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Understanding Italy’s history with winter sports

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Understanding Italy's history with winter sports

Italy has a rich history in Winter Olympicsboth as a participant and host.

Italian athletes competed in every edition of the Games, accumulating 141 Olympic medals so far – including 42 zlotys.

In three years, the European power will host its own III Winter Olympic Games in Milan Cortina 2026and plans to make it the biggest release yet.

Below we take a look at some of Italy’s greatest Olympic Winter Games moments, top athletes and more.

We are next | Milan Cortina 2026

Olympic Winter OGames in Italy

Cortina d’Ampezzo 1956

There was a special atmosphere in the room Cortina d’Ampezzo 1956 Games, with most places within walking distance of each other.

Three-time Olympian in speed skating Guido Caroli rode into the opening ceremony to light the cauldron, and the hosts finished eighth in the 32-nation medal table with one gold and two silver medals.

It was attended by 32 nations and was the last time figure skating competitions were held outdoors at the Olympics. Olimpico del Ghiaccio Stadium.

Cortina d’Ampezzo Trailer of the Olympic Games 1956 | White vertigo

Turin 2006

The Games grew from 24 medals in Cortina d’Ampezzo to 84 in Turin 2006with Olympic debuts in mass start biathlon, cross-country team sprint, snowboard cross and team pursuit skating.

Italy finished ninth in the medal table from a then-record 80 nations, with five gold medals and six bronze.

Manuel Di Centseven-time Olympic medalist in cross-country skiing, collected medals for the men’s 50 km run, including giving the gold medal to her brother Giorgio Di Cent.

Opening Ceremony Turin 2006 | Highlights of Turin 2006

Milan Cortina 2026

Seventy years after Italy made its Olympic debut in 1956, the Games will return to Italy Milan Cortina 2026.

Approximately 2,900 athletes will compete in 114 events, with 47% of women participating in what will be the most gender-balanced Winter Olympic Games in history.

Mountain skiing will make its debut at the Olympics, and curling will take place at the rebuilt Stadio Olimpico del Ghiaccio, which now has a roof.

For more information, check out our comprehensive guide to Winter Olympic Games Milan Cortina 2026.

Italian stars: why Milano Cortina 2026 will be special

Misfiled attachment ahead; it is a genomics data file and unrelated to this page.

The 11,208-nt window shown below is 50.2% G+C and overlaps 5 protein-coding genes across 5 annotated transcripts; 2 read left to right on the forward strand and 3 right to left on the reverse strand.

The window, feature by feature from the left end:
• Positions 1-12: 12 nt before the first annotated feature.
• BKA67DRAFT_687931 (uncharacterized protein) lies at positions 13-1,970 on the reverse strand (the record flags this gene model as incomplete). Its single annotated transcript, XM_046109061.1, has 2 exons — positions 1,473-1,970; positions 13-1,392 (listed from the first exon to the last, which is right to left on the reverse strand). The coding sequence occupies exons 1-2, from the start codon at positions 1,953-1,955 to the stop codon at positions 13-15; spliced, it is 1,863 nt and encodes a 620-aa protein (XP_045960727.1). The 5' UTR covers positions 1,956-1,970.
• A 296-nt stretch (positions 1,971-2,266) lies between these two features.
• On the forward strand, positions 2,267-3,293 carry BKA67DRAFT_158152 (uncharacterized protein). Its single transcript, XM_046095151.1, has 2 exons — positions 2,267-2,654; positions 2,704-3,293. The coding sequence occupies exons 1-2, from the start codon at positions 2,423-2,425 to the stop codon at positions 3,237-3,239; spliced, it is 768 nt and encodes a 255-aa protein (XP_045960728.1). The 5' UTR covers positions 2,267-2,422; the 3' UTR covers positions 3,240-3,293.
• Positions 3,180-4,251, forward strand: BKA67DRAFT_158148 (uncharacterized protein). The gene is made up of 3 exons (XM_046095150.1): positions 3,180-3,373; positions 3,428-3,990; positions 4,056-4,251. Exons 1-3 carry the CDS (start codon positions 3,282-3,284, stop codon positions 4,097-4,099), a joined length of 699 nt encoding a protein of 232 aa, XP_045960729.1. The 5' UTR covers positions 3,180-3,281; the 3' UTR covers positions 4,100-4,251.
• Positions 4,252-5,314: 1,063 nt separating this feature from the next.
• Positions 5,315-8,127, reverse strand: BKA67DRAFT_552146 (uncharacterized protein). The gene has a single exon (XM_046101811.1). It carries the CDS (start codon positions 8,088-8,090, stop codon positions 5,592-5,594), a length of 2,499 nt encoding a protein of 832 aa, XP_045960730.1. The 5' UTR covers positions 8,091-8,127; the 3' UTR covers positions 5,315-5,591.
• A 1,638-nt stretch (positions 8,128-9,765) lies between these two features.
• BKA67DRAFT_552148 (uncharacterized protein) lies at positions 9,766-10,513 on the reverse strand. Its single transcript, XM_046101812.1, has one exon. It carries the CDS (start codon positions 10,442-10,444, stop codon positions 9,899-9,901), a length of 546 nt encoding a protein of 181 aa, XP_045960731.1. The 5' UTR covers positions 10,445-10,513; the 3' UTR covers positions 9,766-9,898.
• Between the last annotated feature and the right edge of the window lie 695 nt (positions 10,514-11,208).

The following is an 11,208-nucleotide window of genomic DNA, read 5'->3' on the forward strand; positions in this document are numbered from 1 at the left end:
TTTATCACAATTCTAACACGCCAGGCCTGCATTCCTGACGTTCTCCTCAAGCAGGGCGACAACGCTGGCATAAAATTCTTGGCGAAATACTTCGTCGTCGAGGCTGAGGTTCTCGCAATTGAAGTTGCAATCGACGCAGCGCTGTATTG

Italy’s performance at the Winter Olympics

Italy has so far won 141 Winter Olympic medals, including 42 gold, 42 silver and 56 bronze.

The country’s most successful sport is alpine skiing with 14 Olympic champions, followed by cross-country skiing with nine.

Despite Germany’s traditional dominance in slide events, Italy managed to compete with them, winning seven gold medals in luge and four in bobsleigh.

At the Winter Olympics Beijing 2022Italy brought home 17 medals, including gold for short track speed skater Ariana Fontana and curling in mixed doubles Stefania Constantini and Amos Mosaner.

Stefania Constantini and Amos Mosaner: Moments related to the Beijing 2022 medal

The most successful athletes of the Winter Olympic Games in Italy

Arianna Fontana, short track speed skater

Arianna Fontana is the most successful Italian athlete at the Winter Olympics, with eleven medals.

She won gold in the women’s 500 m Pyeongchang 2018, before defending this title at Beijing 2022.

The 32-year-old also won silver medals in the 1,500 m and 2,000 m mixed relays, becoming the most successful short track speed skater in Olympic history.

My Great Winter Olympic Moments with Arianna Fontana

Deborah Compagnoni, alpine skiing

With three Olympic gold medals and one silver, Deborah Compagnoni is the best Italian alpine skier ever.

The Bormio athlete’s resume is all the more impressive as she overcame a broken knee as a junior and needed life-saving surgery to remove 27 inches of her intestine in 1990 to win Albertville 1992 Olympic Super-G by 1.8 seconds.

The next day, Compagnoni tore her knee ligaments in the giant slalom but came back to win the giant slalom at the 1994 Lillehammer Games. Nagano 1998, making her also the only alpine skier to win gold at three consecutive Olympics. Today is Milano Cortina Ambassador 2026.